So what does this mean for Search Engine Marketers and particularly those in SEO? How about those worried about their search engine traffic and considering other ways of promoting their website? Well, in the most part it should be business as usual.

There’s nothing anybody can do about personalised search. We can’t adjust the way in which Google chooses to lay out its pages and what elements it chooses to include. All we can do is make sure that site is getting as much visibility as is humanly possible. This means continuing efforts to gain a top organic ranking as well as exploring further ways of developing your search engine presence.

Expanding your Search Engine Marketing

Whilst maps and images might create a distraction, people are still drawn to the organic results. This is still perceived as the most accurate and relevant source of information for most users. If they choose to follow a news story or image on their SERP, there’s a pretty good chance that they aren’t interested in what you have to offer anyway. After all, Google has implemented these changes to make it easier for searchers to locate what they’re looking for quickly. Not everybody is looking to buy products or track down services.

If anything, these SERP updates have made it more important for websites to get themselves into the first few positions on Google. The results page is a competitive place, so if you can get yourself seen first, you stand a far better chance of getting a click. If you are top, you can also increase your chances of appearing above the fold (meaning that you don’t have to scroll down the page). Again, this is the prime position to get seen.

Optimising for Local Search

As well as performing your usual SEO work though, you need to be aware of building a local presence. Whilst the Maps section will only appear for searches that are strictly related to businesses and some services, you need to make sure that you are at least featured. Signing up is free to do with Google, Yahoo and Bing [see: Creating Your Local Listing in Google Maps].

By optimising for your geographical location, you can also boost your organic results for place specific phrases. With mobile search on the increase, doing this work now could well have major benefits in the future.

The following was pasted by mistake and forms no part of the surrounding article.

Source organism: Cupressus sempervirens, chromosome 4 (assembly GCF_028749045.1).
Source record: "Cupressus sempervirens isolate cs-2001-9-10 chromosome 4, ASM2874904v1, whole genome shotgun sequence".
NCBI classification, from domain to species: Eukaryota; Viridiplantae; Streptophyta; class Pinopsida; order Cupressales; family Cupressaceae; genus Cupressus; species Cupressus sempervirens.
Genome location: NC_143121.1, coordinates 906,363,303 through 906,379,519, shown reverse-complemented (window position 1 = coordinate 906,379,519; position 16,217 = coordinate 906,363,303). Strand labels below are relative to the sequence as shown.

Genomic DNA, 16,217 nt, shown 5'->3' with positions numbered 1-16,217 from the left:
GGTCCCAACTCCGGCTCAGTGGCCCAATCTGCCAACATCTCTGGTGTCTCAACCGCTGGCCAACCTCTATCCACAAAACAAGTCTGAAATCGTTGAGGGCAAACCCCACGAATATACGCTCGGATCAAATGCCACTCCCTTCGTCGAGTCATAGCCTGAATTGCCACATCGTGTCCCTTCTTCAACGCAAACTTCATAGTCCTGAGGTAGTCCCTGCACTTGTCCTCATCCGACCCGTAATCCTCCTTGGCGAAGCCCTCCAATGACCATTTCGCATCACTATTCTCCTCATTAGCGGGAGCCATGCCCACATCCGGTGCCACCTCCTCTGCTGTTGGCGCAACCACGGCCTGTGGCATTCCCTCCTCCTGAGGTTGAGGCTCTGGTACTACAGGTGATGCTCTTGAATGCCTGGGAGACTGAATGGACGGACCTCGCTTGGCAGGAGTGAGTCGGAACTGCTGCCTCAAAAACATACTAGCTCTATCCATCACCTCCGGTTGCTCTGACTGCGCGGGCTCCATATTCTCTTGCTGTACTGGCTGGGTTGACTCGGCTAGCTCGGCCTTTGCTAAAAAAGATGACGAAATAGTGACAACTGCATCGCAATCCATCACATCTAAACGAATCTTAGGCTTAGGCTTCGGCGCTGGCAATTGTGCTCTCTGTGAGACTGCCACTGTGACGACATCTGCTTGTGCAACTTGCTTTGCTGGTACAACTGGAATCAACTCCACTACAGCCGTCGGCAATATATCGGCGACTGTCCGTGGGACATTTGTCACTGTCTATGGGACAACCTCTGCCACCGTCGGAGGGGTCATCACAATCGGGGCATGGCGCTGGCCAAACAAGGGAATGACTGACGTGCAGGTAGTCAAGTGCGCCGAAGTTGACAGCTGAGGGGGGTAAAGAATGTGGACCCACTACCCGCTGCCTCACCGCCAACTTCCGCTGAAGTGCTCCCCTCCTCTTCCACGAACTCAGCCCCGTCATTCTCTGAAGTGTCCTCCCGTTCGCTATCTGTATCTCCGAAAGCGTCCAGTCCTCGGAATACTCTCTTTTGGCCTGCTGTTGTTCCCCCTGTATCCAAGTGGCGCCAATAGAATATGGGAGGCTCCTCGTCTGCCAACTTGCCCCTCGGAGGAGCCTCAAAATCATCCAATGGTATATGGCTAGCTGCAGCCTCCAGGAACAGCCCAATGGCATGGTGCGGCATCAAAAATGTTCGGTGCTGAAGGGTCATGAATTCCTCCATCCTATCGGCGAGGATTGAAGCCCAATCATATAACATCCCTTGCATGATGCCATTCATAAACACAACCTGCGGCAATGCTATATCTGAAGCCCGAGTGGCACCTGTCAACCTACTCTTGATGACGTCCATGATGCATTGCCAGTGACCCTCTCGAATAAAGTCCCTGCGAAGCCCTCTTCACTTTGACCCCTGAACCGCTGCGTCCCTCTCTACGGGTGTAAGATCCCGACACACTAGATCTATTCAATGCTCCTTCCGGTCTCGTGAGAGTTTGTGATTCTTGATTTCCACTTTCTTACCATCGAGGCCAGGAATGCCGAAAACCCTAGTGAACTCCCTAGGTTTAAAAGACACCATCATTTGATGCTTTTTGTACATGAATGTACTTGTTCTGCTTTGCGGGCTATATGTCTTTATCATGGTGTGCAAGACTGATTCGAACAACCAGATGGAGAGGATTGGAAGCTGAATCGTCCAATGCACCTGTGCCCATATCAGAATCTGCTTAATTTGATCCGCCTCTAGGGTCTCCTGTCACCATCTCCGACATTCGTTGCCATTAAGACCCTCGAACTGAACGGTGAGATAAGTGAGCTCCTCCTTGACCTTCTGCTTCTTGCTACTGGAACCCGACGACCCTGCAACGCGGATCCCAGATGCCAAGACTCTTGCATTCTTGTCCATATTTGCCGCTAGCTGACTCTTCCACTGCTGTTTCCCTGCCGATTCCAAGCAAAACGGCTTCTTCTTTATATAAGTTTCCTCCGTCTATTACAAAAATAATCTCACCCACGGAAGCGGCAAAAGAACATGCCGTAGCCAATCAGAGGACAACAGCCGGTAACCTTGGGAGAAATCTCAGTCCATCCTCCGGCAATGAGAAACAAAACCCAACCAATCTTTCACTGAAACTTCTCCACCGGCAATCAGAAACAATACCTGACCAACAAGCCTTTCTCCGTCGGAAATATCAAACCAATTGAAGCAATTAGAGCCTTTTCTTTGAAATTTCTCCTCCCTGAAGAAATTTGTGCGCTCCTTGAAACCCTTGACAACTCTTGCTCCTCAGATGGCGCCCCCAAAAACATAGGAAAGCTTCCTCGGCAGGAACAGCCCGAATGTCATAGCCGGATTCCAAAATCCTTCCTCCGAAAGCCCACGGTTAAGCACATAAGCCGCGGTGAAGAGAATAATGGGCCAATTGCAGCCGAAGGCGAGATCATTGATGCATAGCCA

So whilst there is more to distract a searcher these days, there’s nothing to suggest that this should have a negative impact on your site. Visitor numbers might decrease slightly, but the likelihood is that they will be far more targeted. The SERP will weed out all of those looking for related stories or pictures to post on their blog and deliver only those who are interested in what you have to offer.

You also now have more opportunities to get yourself seen on a single Google SERP. Rather than just going after a good organic ranking, you can also have a PPC ad, feature on the map, have tweets posted on the live feed and have your news stories, blog posts and press releases featured on the same page. You can be king of the SERPs without resorting to spam or underhanded techniques.

Maybe the infiltration of these numerous search facets have taken a little of the gloss off of Google rankings (it’s certainly made reporting them more challenging). However, getting to the top position still provides significant benefits for any website and until that changes, SEO will play a major part in the wider world of Search Engine Marketing.

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Lucy Griffiths About the author

Lucy Griffiths

Lucy is an Internet Search Specialist focusing and working with clients on Search Engine Optimisation (SEO) and Pay-Per-Click (PPC) strategies.